A local prosecutor has offered an unusual justification for forcing Apple to help hack an iPhone used by a San Bernardino mass killer: The phone might have been "used as a weapon" to introduce malicious software to county computer systems.
San Bernardino County District Attorney Michael Ramos acknowledged to The Associated Press that there's no evidence of malicious software in the county's computer network. But he added, "I wouldn't call it a total hypothetical."
Computer security experts say the prospect is unlikely. By late Friday, the prosecutor's claim had sparked a wave of social media postings, many of which mocked the DA's use of the non-technical term "cyber pathogen" to describe the supposed malware.
Apple has resisted calls to help unlock the phone, arguing that building a software tool to override the phone's security features would render other iPhones vulnerable to criminals and government authorities around the world. Investigators, meanwhile, are eager to see if the phone used by shooter Syed Farook—one issued by Farook's employer, the county health department —contains any useful information about other suspects.
But the idea that Farook might have used the phone to transmit a "lying-dormant cyber pathogen" into county data systems is a new one. Ramos' office, however, cited it in a court filing Thursday among several other reasons to support the government's position.
"This was a county employee that murdered 14 people and injured 22," Ramos said. "Did he use the county's infrastructure? Did he hack into that infrastructure? I don't know. In order for me to really put that issue to rest, there is one piece of evidence that would absolutely let us know that, and that would be the iPhone."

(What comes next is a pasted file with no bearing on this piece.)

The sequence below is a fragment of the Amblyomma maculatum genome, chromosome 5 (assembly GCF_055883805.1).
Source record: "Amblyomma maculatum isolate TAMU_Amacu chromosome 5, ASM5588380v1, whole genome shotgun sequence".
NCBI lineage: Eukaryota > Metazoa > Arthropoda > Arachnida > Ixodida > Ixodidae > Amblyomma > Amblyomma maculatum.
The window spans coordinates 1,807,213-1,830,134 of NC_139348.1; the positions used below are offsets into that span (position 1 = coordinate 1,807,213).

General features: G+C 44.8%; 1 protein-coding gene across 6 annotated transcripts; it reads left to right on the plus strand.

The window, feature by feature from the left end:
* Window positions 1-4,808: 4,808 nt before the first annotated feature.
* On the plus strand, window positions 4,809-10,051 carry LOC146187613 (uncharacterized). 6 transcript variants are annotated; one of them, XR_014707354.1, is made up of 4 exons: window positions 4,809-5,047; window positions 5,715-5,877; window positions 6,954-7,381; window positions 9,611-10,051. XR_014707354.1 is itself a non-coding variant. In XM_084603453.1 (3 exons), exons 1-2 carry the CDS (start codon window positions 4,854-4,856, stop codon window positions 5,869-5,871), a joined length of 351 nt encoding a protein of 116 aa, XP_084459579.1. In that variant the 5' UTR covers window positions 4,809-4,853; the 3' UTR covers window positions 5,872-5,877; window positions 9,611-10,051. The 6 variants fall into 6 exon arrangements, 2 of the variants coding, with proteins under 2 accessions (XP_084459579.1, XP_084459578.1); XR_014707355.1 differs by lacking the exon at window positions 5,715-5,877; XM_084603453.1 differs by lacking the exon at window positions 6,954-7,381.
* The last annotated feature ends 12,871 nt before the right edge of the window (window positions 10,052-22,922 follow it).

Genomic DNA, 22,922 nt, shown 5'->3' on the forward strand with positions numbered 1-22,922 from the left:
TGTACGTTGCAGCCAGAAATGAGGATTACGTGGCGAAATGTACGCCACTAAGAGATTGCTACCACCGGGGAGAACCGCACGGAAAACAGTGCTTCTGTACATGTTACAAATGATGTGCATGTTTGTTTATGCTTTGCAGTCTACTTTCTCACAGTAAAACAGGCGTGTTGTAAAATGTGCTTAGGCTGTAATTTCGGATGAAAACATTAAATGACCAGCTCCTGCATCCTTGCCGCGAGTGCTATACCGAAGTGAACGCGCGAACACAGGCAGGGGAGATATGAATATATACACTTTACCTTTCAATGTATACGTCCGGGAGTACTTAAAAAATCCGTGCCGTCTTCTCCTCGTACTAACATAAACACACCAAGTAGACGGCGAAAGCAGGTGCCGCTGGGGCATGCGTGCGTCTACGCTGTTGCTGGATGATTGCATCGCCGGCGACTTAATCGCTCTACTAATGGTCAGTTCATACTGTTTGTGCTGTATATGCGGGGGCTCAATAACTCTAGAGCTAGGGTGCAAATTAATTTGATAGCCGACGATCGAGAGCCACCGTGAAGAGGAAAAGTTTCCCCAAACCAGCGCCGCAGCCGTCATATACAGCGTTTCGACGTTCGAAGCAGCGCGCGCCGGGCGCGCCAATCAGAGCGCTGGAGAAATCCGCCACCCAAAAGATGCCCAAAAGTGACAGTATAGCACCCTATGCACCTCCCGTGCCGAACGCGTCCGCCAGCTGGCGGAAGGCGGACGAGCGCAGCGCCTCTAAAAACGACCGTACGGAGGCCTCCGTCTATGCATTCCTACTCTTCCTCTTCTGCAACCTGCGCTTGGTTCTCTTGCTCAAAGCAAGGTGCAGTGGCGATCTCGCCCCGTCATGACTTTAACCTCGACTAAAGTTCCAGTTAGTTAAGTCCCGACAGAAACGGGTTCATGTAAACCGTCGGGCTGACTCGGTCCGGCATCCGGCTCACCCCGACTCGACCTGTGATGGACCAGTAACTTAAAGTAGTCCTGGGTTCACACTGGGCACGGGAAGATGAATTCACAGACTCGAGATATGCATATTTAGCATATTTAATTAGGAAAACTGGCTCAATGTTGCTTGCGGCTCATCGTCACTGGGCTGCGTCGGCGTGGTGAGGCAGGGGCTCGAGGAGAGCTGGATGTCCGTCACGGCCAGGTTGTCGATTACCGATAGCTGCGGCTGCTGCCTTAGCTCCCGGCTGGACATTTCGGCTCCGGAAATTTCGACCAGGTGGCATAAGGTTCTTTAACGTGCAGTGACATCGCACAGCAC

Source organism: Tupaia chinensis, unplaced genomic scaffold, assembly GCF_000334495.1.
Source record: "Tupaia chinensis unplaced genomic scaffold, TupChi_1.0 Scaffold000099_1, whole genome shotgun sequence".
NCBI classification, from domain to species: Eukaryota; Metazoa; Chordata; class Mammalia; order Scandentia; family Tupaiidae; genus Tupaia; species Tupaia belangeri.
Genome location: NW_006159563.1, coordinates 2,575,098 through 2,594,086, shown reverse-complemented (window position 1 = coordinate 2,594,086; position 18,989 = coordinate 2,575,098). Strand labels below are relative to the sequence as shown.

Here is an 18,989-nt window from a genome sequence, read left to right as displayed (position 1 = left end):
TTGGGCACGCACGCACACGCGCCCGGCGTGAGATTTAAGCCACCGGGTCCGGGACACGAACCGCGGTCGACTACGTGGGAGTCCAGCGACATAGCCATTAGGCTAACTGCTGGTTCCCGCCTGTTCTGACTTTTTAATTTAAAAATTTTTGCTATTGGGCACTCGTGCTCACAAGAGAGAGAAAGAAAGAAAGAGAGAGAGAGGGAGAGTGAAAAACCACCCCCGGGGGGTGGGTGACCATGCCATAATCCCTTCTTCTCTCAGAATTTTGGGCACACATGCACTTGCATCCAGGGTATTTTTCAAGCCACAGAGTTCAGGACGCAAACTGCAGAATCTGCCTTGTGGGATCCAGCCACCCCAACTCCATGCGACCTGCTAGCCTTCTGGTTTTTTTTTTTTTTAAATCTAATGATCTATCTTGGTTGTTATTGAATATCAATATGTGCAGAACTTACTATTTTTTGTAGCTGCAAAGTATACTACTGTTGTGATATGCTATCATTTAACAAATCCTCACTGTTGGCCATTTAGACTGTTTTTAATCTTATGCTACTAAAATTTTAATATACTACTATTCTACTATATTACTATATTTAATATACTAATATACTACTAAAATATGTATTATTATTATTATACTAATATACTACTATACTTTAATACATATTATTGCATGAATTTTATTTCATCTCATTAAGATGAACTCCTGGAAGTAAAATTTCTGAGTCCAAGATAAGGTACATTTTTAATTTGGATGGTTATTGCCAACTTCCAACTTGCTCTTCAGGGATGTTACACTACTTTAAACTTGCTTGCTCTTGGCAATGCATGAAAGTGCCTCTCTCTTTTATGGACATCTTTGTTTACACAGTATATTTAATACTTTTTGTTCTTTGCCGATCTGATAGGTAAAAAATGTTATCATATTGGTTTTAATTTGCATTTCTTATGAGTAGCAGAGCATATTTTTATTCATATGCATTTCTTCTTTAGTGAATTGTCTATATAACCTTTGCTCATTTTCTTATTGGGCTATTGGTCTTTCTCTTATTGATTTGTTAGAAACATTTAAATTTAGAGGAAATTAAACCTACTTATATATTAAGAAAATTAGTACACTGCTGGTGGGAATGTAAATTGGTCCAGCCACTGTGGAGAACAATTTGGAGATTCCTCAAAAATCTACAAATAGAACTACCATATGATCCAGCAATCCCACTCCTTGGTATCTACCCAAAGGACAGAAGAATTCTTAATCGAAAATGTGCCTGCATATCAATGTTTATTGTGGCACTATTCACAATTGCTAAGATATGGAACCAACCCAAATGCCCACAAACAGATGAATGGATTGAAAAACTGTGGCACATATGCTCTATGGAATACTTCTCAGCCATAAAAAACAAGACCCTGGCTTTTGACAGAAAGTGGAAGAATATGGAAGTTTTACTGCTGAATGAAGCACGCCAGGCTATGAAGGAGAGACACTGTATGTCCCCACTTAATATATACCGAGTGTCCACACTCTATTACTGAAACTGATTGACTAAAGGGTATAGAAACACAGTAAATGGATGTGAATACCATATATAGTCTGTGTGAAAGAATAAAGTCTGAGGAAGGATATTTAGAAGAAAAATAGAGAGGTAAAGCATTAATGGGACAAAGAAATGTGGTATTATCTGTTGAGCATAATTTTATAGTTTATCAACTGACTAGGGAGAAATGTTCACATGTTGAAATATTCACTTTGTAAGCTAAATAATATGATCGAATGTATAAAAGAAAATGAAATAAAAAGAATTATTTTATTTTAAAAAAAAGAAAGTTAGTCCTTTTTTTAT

The argument drew condemnation from one software expert who has signed a brief in support of Apple's position.
"Ramos's statements are not only misleading to the court, but amount to blatant fear mongering," independent software researcher Jonathan Zdziarski wrote in a post on his personal blog .
Other security experts who haven't taken sides also discounted the scenario. "It's definitely possible, technically, but it doesn't seem to me at first glance to be likely," said David Meltzer, a computer security expert and chief research officer at Tripwire, a commercial IT security firm. He said Apple's iPhone operating system is a relatively closed environment that's designed so users can't easily introduce their own programs.
Ramos, meanwhile, said he'd heard about social media posts that mocked the term "cyber pathogen," which is not generally used by tech experts. "When they do that," he said, "they're mocking the victims of this crime, of this horrible terrorist attack."
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